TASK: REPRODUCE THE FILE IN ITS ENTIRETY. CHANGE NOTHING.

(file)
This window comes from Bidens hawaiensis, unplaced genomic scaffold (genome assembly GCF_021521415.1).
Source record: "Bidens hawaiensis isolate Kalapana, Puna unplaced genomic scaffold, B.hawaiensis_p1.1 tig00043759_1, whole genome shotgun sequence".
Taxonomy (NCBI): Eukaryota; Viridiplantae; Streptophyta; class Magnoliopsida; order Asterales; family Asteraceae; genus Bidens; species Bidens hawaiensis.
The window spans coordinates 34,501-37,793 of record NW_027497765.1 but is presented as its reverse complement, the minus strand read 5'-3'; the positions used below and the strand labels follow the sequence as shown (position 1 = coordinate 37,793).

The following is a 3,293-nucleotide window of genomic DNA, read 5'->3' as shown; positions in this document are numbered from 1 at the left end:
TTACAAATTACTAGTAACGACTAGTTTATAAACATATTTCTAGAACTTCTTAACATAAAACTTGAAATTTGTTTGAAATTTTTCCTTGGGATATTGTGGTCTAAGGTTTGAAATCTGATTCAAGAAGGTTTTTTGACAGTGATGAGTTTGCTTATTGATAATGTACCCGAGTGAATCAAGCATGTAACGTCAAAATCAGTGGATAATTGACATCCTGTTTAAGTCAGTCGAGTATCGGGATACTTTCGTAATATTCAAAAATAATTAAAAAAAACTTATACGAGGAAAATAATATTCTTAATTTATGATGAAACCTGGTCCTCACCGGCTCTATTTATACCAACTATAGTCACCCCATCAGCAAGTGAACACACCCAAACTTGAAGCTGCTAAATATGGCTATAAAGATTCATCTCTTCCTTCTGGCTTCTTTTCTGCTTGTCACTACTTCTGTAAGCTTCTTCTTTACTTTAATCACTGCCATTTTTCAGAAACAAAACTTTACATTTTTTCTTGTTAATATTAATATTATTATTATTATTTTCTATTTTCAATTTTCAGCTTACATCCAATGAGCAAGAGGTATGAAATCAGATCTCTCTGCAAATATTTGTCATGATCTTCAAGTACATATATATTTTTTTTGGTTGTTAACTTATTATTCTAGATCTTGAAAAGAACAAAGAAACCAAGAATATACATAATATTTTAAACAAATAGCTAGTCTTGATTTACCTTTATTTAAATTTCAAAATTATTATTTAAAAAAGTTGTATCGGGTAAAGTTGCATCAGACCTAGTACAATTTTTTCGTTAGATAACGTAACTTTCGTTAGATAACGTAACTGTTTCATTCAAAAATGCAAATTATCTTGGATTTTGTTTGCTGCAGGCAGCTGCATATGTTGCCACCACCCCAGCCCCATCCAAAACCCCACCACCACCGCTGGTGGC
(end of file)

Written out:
This window comes from Bidens hawaiensis, unplaced genomic scaffold (genome assembly GCF_021521415.1).
Source record: "Bidens hawaiensis isolate Kalapana, Puna unplaced genomic scaffold, B.hawaiensis_p1.1 tig00043759_1, whole genome shotgun sequence".
Taxonomy (NCBI): Eukaryota; Viridiplantae; Streptophyta; class Magnoliopsida; order Asterales; family Asteraceae; genus Bidens; species Bidens hawaiensis.
The window spans coordinates 34,501-37,793 of record NW_027497765.1 but is presented as its reverse complement, the minus strand read 5'-3'; the positions used below and the strand labels follow the sequence as shown (position 1 = coordinate 37,793).

The following is a 3,293-nucleotide window of genomic DNA, read 5'->3' as shown; positions in this document are numbered from 1 at the left end:
TTACAAATTACTAGTAACGACTAGTTTATAAACATATTTCTAGAACTTCTTAACATAAAACTTGAAATTTGTTTGAAATTTTTCCTTGGGATATTGTGGTCTAAGGTTTGAAATCTGATTCAAGAAGGTTTTTTGACAGTGATGAGTTTGCTTATTGATAATGTACCCGAGTGAATCAAGCATGTAACGTCAAAATCAGTGGATAATTGACATCCTGTTTAAGTCAGTCGAGTATCGGGATACTTTCGTAATATTCAAAAATAATTAAAAAAAACTTATACGAGGAAAATAATATTCTTAATTTATGATGAAACCTGGTCCTCACCGGCTCTATTTATACCAACTATAGTCACCCCATCAGCAAGTGAACACACCCAAACTTGAAGCTGCTAAATATGGCTATAAAGATTCATCTCTTCCTTCTGGCTTCTTTTCTGCTTGTCACTACTTCTGTAAGCTTCTTCTTTACTTTAATCACTGCCATTTTTCAGAAACAAAACTTTACATTTTTTCTTGTTAATATTAATATTATTATTATTATTTTCTATTTTCAATTTTCAGCTTACATCCAATGAGCAAGAGGTATGAAATCAGATCTCTCTGCAAATATTTGTCATGATCTTCAAGTACATATATATTTTTTTTGGTTGTTAACTTATTATTCTAGATCTTGAAAAGAACAAAGAAACCAAGAATATACATAATATTTTAAACAAATAGCTAGTCTTGATTTACCTTTATTTAAATTTCAAAATTATTATTTAAAAAAGTTGTATCGGGTAAAGTTGCATCAGACCTAGTACAATTTTTTCGTTAGATAACGTAACTTTCGTTAGATAACGTAACTGTTTCATTCAAAAATGCAAATTATCTTGGATTTTGTTTGCTGCAGGCAGCTGCATATGTTGCCACCACCCCAGCCCCATCCAAAACCCCACCACCACCGCTGGTGGC